I think it's maybe not that they particularly like Italians, they just absolutely hate the Germans because of WWII occupation.

An old pub friend of mine spent a long time in Greece... when he arrived he was hitchhiking, and had a German Army Surplus coat. Eventually someone really aggressive came up and spoke to him... when it turned out he was English they guy said "why you wear that coat?" with evident disgust. He replied "they make clothes that don't wear out" or something. And the Greek guy nodded sagely and invited him to stay with him, have a meal etc.

27-06-2011, 10:25:01
Maybe not all Greeks, but still widespread.

27-06-2011, 10:31:29
Yeah, could be.

27-06-2011, 16:26:40
Yeah I've come across this "Antigerman" thingie even long before the crisis (in the army) and it's sad because germans, the ones I've met were really polite and well behaved.
But I guess there is still somewhat an "ingraved" "dislike".
I don't know what's the spirit nowadays though but I'd find it very suprising for someone to be rude to a german tourist simply because it happens to be german. Normally that doesn't happen since you've got that personal touch, and why be rude face to face? it's inpolite and "inhuman".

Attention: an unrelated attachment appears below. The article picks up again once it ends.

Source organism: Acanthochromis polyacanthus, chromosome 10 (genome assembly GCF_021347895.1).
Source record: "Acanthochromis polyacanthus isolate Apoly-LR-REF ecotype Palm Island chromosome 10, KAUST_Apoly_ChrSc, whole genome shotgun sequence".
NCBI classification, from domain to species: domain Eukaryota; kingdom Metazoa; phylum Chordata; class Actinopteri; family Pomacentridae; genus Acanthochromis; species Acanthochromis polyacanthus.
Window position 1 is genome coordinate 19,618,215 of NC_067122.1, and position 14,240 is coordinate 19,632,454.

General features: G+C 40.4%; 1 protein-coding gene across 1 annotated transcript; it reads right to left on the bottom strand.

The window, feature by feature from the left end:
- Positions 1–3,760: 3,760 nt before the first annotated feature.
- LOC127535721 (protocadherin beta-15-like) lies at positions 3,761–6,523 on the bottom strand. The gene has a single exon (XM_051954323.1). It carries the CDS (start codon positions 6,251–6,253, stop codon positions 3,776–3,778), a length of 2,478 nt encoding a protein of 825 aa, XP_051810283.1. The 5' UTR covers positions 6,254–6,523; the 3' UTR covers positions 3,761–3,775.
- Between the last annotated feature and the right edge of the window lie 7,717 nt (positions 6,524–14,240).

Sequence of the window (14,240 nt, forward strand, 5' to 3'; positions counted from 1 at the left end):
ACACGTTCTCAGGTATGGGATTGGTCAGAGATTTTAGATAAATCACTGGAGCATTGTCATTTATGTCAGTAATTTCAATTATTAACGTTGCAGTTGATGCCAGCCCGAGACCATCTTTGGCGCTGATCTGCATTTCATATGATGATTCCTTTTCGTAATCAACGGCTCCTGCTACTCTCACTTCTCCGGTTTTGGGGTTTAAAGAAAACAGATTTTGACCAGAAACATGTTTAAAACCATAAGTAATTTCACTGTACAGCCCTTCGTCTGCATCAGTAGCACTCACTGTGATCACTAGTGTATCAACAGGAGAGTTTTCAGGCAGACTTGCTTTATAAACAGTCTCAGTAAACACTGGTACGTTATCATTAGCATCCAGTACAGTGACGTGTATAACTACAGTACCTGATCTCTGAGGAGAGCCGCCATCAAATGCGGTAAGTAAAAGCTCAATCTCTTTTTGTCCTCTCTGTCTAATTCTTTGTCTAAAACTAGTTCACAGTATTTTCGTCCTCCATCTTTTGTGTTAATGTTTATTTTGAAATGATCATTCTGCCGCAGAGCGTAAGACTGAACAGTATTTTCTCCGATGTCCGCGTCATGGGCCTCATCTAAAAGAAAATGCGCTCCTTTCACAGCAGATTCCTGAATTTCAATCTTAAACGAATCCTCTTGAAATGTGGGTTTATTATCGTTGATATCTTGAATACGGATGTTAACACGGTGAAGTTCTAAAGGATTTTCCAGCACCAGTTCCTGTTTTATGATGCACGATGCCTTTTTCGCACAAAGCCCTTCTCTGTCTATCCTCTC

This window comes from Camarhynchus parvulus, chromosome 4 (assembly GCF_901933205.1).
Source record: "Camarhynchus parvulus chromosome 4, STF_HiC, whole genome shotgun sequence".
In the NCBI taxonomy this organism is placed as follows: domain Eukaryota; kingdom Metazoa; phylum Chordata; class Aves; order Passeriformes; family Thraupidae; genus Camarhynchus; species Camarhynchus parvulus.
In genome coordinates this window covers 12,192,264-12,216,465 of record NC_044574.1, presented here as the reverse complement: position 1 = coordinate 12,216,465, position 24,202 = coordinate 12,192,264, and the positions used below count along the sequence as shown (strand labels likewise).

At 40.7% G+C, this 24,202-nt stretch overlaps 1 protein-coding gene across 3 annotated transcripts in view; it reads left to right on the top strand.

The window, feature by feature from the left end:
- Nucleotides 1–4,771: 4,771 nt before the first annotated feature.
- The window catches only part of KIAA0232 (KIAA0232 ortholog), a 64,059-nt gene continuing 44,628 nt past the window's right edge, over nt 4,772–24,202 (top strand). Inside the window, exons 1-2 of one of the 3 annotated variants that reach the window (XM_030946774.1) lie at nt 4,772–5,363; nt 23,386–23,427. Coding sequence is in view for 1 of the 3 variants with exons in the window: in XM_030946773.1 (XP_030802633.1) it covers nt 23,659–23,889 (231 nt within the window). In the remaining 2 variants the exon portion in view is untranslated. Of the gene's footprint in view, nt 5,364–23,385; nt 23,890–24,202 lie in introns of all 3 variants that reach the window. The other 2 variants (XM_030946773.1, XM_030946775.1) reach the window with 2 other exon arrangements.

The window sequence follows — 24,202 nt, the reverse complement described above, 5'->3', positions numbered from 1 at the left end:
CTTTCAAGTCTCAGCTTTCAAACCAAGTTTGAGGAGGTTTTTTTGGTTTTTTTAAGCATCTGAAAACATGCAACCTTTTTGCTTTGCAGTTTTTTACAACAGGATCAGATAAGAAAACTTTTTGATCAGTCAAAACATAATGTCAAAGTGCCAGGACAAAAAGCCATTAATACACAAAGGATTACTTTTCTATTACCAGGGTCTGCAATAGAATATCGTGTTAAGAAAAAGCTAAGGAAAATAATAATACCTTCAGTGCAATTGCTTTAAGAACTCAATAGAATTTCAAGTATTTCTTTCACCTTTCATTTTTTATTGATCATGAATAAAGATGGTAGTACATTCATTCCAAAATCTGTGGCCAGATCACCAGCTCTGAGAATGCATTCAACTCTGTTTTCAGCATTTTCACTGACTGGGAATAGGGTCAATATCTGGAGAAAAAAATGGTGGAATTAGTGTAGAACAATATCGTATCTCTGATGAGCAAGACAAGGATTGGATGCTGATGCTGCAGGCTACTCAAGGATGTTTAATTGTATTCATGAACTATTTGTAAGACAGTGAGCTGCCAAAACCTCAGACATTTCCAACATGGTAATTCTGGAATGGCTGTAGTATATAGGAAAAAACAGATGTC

For the italians, yeah, greeks seem to really like them, i don't know why but this is really ingraned in the psyche. and the una faca, una raca, is something everyone seems to know :coolgrin:

27-06-2011, 16:36:38
jes this /I\ :D

28-06-2011, 19:42:00
So has Paiktis set a police car on fire yet? I understand it is all the rage in Athens and as an added bonus he could claim it was a protest about his frenulum disability. ;)

28-06-2011, 20:21:18
haha :)
No I strongly disagree and I am enraged at the enragers!
The way I see it, there was a very big completely peaceful demonstration some weeks back. That was during the first general strike. No violence at all and people had been in the syntagma square for days without one single incident.

Then these.. "protestors" come and destroy.... letting police use tear gas (they can't do it if the protest is peaceful) and as a consequence the crowds of peaceful people who were there to protest have to evacuate the square (and take with them a huge presure that they were puting in the government).

The way I see it these violent "protestors" are the govs. best friend. The gov. isn't afraid of them. What it is afraid of is huge peaceful crowds gathering. And with these violent "protestors" the gov. gets an excellent opportunity to attack and break up the huge rallies...

On a personal note, I tried to go to syntagma square today and protest PEACEFULLY but couldn't reach it even not by afar, the tear gas atmosphere was that suffocating...